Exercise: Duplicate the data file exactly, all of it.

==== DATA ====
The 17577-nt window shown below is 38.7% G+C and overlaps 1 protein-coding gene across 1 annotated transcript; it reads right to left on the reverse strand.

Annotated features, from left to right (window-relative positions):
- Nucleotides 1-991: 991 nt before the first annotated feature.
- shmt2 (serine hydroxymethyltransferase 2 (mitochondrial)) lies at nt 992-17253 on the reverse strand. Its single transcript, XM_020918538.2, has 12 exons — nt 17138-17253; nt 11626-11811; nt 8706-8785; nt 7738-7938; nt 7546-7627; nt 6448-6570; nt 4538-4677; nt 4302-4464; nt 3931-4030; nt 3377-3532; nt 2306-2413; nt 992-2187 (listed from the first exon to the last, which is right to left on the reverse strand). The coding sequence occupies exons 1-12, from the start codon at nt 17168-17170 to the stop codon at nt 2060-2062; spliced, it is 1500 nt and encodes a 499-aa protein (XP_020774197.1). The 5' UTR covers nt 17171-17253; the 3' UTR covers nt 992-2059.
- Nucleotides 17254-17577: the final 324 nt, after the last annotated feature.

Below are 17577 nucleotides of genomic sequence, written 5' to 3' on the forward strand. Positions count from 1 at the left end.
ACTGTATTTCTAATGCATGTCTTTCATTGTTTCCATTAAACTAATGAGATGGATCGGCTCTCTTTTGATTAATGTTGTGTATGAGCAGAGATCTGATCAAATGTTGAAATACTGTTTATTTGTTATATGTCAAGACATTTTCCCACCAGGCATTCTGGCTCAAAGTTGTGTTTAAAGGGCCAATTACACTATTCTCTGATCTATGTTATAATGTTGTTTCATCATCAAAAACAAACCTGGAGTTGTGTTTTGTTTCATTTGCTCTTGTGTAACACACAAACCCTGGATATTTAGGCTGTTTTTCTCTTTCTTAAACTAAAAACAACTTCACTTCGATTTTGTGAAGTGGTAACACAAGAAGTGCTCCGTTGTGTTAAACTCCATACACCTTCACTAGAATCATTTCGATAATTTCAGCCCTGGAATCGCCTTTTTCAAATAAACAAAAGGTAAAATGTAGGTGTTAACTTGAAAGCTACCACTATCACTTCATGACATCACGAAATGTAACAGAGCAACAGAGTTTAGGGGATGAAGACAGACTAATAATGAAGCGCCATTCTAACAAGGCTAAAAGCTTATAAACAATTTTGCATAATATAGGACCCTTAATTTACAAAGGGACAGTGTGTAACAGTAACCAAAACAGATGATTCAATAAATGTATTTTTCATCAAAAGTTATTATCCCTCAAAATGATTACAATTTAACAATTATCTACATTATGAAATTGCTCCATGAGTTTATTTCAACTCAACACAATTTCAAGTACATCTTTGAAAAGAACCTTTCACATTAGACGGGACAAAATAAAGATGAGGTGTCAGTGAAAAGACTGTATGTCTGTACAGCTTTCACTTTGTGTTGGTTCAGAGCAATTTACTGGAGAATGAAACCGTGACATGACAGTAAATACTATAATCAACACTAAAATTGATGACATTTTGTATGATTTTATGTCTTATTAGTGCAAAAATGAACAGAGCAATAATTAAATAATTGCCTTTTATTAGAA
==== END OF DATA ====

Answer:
The 17577-nt window shown below is 38.7% G+C and overlaps 1 protein-coding gene across 1 annotated transcript; it reads right to left on the reverse strand.

Annotated features, from left to right (window-relative positions):
- Nucleotides 1-991: 991 nt before the first annotated feature.
- shmt2 (serine hydroxymethyltransferase 2 (mitochondrial)) lies at nt 992-17253 on the reverse strand. Its single transcript, XM_020918538.2, has 12 exons — nt 17138-17253; nt 11626-11811; nt 8706-8785; nt 7738-7938; nt 7546-7627; nt 6448-6570; nt 4538-4677; nt 4302-4464; nt 3931-4030; nt 3377-3532; nt 2306-2413; nt 992-2187 (listed from the first exon to the last, which is right to left on the reverse strand). The coding sequence occupies exons 1-12, from the start codon at nt 17168-17170 to the stop codon at nt 2060-2062; spliced, it is 1500 nt and encodes a 499-aa protein (XP_020774197.1). The 5' UTR covers nt 17171-17253; the 3' UTR covers nt 992-2059.
- Nucleotides 17254-17577: the final 324 nt, after the last annotated feature.

Below are 17577 nucleotides of genomic sequence, written 5' to 3' on the forward strand. Positions count from 1 at the left end.
ACTGTATTTCTAATGCATGTCTTTCATTGTTTCCATTAAACTAATGAGATGGATCGGCTCTCTTTTGATTAATGTTGTGTATGAGCAGAGATCTGATCAAATGTTGAAATACTGTTTATTTGTTATATGTCAAGACATTTTCCCACCAGGCATTCTGGCTCAAAGTTGTGTTTAAAGGGCCAATTACACTATTCTCTGATCTATGTTATAATGTTGTTTCATCATCAAAAACAAACCTGGAGTTGTGTTTTGTTTCATTTGCTCTTGTGTAACACACAAACCCTGGATATTTAGGCTGTTTTTCTCTTTCTTAAACTAAAAACAACTTCACTTCGATTTTGTGAAGTGGTAACACAAGAAGTGCTCCGTTGTGTTAAACTCCATACACCTTCACTAGAATCATTTCGATAATTTCAGCCCTGGAATCGCCTTTTTCAAATAAACAAAAGGTAAAATGTAGGTGTTAACTTGAAAGCTACCACTATCACTTCATGACATCACGAAATGTAACAGAGCAACAGAGTTTAGGGGATGAAGACAGACTAATAATGAAGCGCCATTCTAACAAGGCTAAAAGCTTATAAACAATTTTGCATAATATAGGACCCTTAATTTACAAAGGGACAGTGTGTAACAGTAACCAAAACAGATGATTCAATAAATGTATTTTTCATCAAAAGTTATTATCCCTCAAAATGATTACAATTTAACAATTATCTACATTATGAAATTGCTCCATGAGTTTATTTCAACTCAACACAATTTCAAGTACATCTTTGAAAAGAACCTTTCACATTAGACGGGACAAAATAAAGATGAGGTGTCAGTGAAAAGACTGTATGTCTGTACAGCTTTCACTTTGTGTTGGTTCAGAGCAATTTACTGGAGAATGAAACCGTGACATGACAGTAAATACTATAATCAACACTAAAATTGATGACATTTTGTATGATTTTATGTCTTATTAGTGCAAAAATGAACAGAGCAATAATTAAATAATTGCCTTTTATTAGAA